One can see the site of the 2010 M=6.4 shock in the same figure (from H. H. Huang, Y.-M. Wu, T.-L. Lin, W.-A. Chao, J. B. H. Shyu, C.-H. Han, and C.-H. Chang, TAO, 2011), with its approximate rupture area based on the extent of its aftershocks. The mainshocks are only 15 km (9 mi) apart, with the 2016 mainshock on the edge of the 2010 rupture, suggesting that the 2010 shock brought the site of the 2016 rupture closer to failure.

Here, Ching et al (2011) calculated the stress imparted by the 2010 quake to surrounding faults, also known as ‘receiver faults,’ because they receive the stress. The left panel is for thrust receivers striking NE, as in the Chishan fault (CHN); the right panel is for left lateral-thrust faults striking N-S, as in the Chaochou fault (CCU). So, the 2010 quake could have brought the site of the 2016 quake as much as 0.5 bar closer to failure, which is significant if it proves correct.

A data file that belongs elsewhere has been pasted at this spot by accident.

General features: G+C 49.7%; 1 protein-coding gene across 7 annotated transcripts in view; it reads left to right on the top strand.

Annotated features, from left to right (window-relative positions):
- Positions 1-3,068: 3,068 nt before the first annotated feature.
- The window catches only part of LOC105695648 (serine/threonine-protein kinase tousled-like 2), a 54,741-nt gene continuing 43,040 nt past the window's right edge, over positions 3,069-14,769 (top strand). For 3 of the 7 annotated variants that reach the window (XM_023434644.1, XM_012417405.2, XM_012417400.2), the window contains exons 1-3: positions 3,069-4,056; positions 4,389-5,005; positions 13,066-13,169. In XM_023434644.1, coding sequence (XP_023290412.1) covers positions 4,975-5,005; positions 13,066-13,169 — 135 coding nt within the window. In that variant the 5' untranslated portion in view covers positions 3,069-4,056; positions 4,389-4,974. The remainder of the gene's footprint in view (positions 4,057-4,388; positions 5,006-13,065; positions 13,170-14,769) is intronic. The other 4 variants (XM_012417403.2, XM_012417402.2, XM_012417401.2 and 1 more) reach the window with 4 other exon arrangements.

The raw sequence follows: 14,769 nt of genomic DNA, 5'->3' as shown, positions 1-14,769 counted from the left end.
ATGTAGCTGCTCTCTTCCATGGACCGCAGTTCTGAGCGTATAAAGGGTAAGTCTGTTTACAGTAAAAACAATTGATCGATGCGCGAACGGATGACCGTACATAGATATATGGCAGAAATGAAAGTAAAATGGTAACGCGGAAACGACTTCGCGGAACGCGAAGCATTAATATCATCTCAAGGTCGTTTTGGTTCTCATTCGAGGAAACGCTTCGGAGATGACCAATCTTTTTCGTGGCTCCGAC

In this cross-section, W is on the left and E is on the right. The topography is in green at top, and the seismic wave speed, Vp, is at bottom Francis T. Wu. The 6 Feb 2016 (Taiwan time) M=6.4 mainshock is the green ‘beach ball’ (focal mechanism). Taiwanese seismologists suspect that the rupture aligns with the small red beachballs on a gently inclined ‘blind’ thrust fault.


The 4 March 2010 M=6.4 Jiashian earthquake shows a location and rupture style similar to the 6 February 2016 quake (left). The distribution of shaking is also very similar (right). From Huang et al., (2011).
The Chaochou fault marks the razor-sharp boundary between the Central Ranges at the top of this oblique Google Earth image from the Pingtung Plain in the center. Because the fault is almost 100 km (60 mi) long, it is likely capable of a M=7.2 earthquake. The image is oriented with North to the upper left. The city of Tainan is in the lower left. The fault was elucidated in the landmark study of J. Bruce H. Shyu, Kerry Sieh, Yue-Gau Chen, and Char-Shine Liu, ‘Neotectonic architecture of Taiwan and its implications for future large earthquakes,’ J. Geophys. Res., doi:10.1029/2004JB003251 (2005).